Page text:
STIS 9608

CCD Bias Monitor – Part 2

Monitor the bias in the 1×1, 1×2, 2×1, and 2×2 bin settings at gain=1, and 1×1 at gain = 4, to build up high-S/N superbiases and track the evolution of hot columns.

STIS 9606

CCD Dark Monitor-Part 2

Monitor the darks for the STIS CCD.

STIS 9504

Probing the Halo and ISM of Low-Redshift Galaxies with Young Supernovae

We propose a Target of Opportunity program to study the halo and ISM of a low-redshift galaxy hosting a bright new supernova {V<= 14}. The primary objectives are to characterize the ionization state, gas-phase abundances, metallicity, and gas kinematics in the ISM and halo of the host galaxy, and, if the properties of the sightline are favorable, in the intervening intergalactic medium. Core-collapse supernovae occuring in galaxies out to the Virgo cluster are the potential targets for this program. The principal spectral region for this study is the short-wavelength ultraviolet {wl <1700Angstrom} using STIS echelle spectra, which provide a comprehensive set of lines to study the hot, warm, and cool phases of the ISM. The HST spectra will be augmented by FUSE TOO observations {900<Lambda<1185Angstrom} of the same object for which we already have allocated time. New core-collapse supernovae, with their strong, nearly featureless UV continua, provide outstanding opportunities to obtain high-quality absorption line spectra of the gas on the line of sight to the SN, but only if the observations are executed within ~1 week of outburst. Our team has the experience and extensive ground-based support to promptly assess the suitability of each newly-discovered supernova for this program and to quickly provide all the necessary data to rapidly execute the observations.

STIS 9708

STIS Pure Parallel Imaging Program: Cycle 11

This is the default archival pure parallel program for STIS during cycle 11.


A Survey for Missing Baryons in Highly Ionized Intergalactic Gas at Low Redshift.

The Space Telescope Imaging Spectrograph (CCD and MA1) was used to observe six additional low-z QSOs with the STIS FUV E140M echelle mode {7 km s^-1 resolution}. Combined with archival data, this will increase the sample redshift path by a factor of ~7 compared to the published data. With the echelle data, we will {1} measure the number of O VI absorbers per unit redshift {dN/dz} and their minimum cosmological mass density with a limiting equivalent width of W_Lambda ~50 mAngstrom , {2} examine whether the O VI absorption arises in photoionized, collisionally ionized, or multiphase gas, and {3} study the dependence of the O VI system properties on environment. In addition to testing this prediction regarding the location of the missing baryons, the data will have applications to many other topics such as low-z LyAlpha absorbers and the physical properties and abundances of gas in the Milky Way halo.


Life Cycles of Radio Galaxies

Now, for the first time, we can probe the duration of nuclear activity and its duty cycle and the relationship between the growth of the bulge {via a starburst} and the growth of the BH {via fueling the AGN}. We have identified a class of powerful radio galaxy which displays both an outer `older’ radio source as well as an inner `younger’ radio source. These `double- doubles’ are sources in which the current radio source is propagating outwards through the relic of the previous epoch of activity. In 3C 236 we found that repeated episodes of star formation and radio ejection were indeed temporally linked. We propose to obtain images of the host galaxies of 4 additional double-double radio galaxies in the NUV with STIS and the R band with ACS/HRC. The proposed HST observations will allow us to determine the existence of young star forming regions in these double-double sources. Follow up imaging and spectroscopy combined with our detailed radio imaging, will allow us to use the double-doubles to address critical questions concerning probe the relationship between star formation and AGN fueling, e.g., – Over what time scales do these processes occur ? — are they short and intense or long and gradual ?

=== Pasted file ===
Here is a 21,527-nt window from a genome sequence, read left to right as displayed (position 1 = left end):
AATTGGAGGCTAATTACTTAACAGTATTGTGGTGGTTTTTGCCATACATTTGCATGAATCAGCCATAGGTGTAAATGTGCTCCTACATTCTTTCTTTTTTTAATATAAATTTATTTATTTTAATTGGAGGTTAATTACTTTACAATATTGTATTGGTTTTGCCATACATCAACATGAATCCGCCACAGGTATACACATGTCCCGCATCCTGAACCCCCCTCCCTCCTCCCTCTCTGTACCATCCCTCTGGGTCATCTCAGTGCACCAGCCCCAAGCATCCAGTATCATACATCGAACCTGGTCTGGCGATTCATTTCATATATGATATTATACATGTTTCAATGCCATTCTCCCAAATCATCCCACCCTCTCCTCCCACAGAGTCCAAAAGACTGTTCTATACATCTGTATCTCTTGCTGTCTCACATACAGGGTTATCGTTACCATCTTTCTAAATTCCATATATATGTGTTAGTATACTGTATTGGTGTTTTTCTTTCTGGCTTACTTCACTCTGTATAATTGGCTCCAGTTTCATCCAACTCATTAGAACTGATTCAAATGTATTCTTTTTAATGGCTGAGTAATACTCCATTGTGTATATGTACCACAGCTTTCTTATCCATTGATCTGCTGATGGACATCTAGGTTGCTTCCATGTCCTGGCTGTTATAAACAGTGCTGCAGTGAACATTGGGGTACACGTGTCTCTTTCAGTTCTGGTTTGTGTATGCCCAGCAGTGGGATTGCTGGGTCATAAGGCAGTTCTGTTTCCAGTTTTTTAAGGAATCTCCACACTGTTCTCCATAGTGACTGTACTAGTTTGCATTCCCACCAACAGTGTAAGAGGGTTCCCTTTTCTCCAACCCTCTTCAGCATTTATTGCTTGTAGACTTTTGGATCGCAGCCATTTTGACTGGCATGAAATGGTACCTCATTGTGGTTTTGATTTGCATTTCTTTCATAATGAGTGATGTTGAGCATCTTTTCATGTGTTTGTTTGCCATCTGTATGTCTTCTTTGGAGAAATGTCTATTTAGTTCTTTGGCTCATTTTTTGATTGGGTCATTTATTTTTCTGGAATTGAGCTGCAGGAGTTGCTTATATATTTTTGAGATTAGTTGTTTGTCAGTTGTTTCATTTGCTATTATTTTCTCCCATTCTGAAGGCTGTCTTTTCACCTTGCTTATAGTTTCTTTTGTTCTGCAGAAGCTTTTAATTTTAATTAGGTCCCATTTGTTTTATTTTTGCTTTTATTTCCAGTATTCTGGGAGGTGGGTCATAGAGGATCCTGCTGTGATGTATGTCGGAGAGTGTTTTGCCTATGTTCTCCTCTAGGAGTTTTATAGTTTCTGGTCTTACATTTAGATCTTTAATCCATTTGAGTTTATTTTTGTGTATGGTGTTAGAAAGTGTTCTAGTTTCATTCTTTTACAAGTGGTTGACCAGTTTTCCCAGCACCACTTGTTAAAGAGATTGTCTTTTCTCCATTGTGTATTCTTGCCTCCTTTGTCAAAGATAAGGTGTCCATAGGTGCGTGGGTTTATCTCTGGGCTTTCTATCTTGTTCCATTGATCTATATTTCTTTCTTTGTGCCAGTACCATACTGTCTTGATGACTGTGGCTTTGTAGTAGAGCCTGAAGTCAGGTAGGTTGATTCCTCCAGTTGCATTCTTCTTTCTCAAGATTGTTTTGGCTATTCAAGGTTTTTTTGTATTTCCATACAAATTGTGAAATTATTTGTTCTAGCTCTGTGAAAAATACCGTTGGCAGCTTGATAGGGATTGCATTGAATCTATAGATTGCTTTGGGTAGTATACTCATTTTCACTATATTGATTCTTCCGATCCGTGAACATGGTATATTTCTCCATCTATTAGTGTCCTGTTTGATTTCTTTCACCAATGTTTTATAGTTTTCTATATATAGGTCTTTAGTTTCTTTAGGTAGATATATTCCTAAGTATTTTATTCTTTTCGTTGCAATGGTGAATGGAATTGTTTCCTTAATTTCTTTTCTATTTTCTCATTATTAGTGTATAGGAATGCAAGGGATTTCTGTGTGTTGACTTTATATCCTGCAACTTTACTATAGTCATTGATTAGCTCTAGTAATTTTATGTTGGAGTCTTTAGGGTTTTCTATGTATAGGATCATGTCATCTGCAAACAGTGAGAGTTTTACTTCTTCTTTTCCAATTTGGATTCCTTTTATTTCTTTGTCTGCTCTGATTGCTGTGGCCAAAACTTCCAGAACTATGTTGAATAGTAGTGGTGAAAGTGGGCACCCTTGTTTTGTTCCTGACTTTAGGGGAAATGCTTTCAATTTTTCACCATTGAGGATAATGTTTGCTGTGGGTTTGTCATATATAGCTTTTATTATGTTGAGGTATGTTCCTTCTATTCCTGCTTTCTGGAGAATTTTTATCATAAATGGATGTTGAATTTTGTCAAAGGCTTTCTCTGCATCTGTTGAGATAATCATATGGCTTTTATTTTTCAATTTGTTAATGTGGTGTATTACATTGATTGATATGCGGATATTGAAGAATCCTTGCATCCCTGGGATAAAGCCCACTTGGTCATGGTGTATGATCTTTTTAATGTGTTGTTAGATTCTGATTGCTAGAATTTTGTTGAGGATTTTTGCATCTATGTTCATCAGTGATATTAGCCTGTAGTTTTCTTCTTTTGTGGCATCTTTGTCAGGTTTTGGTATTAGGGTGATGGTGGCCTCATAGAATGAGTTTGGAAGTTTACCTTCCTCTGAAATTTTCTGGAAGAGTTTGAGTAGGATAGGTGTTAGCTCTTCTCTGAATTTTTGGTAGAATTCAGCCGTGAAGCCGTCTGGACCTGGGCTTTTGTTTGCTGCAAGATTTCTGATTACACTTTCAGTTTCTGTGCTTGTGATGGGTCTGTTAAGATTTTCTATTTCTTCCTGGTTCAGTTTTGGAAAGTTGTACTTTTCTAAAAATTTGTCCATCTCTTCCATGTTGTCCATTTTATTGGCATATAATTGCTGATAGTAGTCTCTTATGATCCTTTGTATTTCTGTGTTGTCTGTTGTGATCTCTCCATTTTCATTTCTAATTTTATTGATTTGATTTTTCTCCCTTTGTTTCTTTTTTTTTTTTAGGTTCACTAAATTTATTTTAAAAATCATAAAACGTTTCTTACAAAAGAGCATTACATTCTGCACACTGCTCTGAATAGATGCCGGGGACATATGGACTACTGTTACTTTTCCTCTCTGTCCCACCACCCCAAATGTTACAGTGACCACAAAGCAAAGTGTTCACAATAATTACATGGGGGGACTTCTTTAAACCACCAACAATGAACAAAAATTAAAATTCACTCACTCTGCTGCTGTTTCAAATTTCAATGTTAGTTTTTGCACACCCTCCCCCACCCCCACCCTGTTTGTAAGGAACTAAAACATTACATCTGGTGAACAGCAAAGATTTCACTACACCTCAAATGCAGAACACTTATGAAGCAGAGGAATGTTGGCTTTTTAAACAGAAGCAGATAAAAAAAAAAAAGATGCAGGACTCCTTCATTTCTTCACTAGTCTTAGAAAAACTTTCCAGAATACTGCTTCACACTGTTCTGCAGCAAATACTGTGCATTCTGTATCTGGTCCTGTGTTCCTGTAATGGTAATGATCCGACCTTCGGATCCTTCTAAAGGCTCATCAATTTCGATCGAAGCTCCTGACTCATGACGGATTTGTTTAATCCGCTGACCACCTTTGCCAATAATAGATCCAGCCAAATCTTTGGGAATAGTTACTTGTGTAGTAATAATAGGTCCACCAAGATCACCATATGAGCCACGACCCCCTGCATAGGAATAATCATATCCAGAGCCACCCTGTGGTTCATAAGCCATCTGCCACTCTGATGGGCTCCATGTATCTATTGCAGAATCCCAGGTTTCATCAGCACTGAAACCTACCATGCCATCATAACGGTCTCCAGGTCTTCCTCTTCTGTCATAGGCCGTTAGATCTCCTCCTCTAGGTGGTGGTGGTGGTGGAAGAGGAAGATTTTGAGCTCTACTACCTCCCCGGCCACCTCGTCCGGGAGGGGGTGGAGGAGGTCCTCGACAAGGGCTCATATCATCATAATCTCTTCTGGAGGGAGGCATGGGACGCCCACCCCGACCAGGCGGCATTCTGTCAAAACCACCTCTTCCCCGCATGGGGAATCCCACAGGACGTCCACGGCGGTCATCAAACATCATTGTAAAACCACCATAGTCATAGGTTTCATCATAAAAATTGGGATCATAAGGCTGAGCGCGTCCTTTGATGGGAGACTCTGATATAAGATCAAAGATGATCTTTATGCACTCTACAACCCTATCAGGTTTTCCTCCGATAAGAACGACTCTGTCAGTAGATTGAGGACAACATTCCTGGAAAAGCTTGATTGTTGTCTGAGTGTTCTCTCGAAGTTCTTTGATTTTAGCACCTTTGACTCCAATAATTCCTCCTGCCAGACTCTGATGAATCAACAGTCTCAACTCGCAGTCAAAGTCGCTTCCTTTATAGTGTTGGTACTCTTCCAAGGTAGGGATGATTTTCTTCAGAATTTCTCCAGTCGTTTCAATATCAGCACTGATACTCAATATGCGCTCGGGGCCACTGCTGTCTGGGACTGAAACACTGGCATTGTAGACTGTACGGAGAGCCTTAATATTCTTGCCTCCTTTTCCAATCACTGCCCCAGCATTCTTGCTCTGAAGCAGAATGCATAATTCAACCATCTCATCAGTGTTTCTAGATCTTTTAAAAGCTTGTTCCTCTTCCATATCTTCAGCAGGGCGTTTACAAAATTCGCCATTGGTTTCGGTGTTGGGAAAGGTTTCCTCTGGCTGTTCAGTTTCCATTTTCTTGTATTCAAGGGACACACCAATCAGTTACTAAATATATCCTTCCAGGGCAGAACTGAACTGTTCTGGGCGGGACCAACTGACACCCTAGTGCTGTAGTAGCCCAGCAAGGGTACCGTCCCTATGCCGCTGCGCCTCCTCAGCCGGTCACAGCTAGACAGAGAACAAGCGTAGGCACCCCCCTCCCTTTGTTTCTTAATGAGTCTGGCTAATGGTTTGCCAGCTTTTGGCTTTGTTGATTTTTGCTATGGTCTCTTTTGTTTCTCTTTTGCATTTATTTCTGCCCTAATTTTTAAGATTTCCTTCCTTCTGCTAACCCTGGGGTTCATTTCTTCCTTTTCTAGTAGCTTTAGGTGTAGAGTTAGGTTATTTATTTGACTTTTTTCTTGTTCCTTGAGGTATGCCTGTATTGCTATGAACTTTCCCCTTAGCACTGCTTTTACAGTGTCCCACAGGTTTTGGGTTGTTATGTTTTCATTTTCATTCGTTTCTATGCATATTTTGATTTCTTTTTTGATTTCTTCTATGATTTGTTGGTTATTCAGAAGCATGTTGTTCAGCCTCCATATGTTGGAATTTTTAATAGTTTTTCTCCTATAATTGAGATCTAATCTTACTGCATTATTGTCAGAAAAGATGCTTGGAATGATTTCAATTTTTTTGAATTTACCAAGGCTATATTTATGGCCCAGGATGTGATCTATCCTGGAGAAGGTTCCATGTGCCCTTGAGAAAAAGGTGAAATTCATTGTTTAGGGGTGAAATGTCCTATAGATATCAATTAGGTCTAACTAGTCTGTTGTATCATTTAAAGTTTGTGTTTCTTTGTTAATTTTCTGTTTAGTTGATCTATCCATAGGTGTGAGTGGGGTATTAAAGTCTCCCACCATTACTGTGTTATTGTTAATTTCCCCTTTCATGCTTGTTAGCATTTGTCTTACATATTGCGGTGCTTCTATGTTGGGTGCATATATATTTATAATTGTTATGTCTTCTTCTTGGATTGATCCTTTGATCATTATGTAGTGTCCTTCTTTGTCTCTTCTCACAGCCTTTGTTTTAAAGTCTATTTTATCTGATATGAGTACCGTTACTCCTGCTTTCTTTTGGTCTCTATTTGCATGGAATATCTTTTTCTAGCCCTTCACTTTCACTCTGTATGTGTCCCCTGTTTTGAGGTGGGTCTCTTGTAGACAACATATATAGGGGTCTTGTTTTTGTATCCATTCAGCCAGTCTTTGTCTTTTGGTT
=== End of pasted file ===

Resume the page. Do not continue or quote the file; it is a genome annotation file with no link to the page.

WFPC2 9710

POMS Test Proposal: WFII backup parallel archive proposal

This is a POMS test proposal designed to simulate scientific plans.

WFPC2 9709

POMS Test Proposal: WFII parallel archive proposal

This is the generic target version of the WFPC2 Archival Pure Parallel program. The program will be used to take parallel images of random areas of the sky, following the recommendations of the 2002 Parallels Working Group.

WFPC2 9595


This dark calibration program obtains 3 dark frames every day to provide data for monitoring and characterizing the evolution of hot pixels.

WFPC2 9589

WFPC2 Decontaminations and Associated Observations Pt. 1/3

This proposal is for the monthly WFPC2 decons. Also included are instrument monitors tied to decons: photometric stability check, focus monitor, pre- and post-decon internals {bias, intflats, kspots, & darks}, UV throughput check, VISFLAT sweep, and internal UV flat check.


Significant Spacecraft Anomalies: (The following are preliminary reports of potential non-nominal performance that will be investigated.) None


OPS NOTES EXECUTED: 1113-1 Adjust ACS Error Count Limit @713/1115z (Closed)

                             SCHEDULED     SUCCESSFUL    FAILURE TIMES FGS GSacq                27                        27 FGS REacq                21                        21 FHST Update              52                        52 LOSS of LOCK 


SpaceRef staff editor.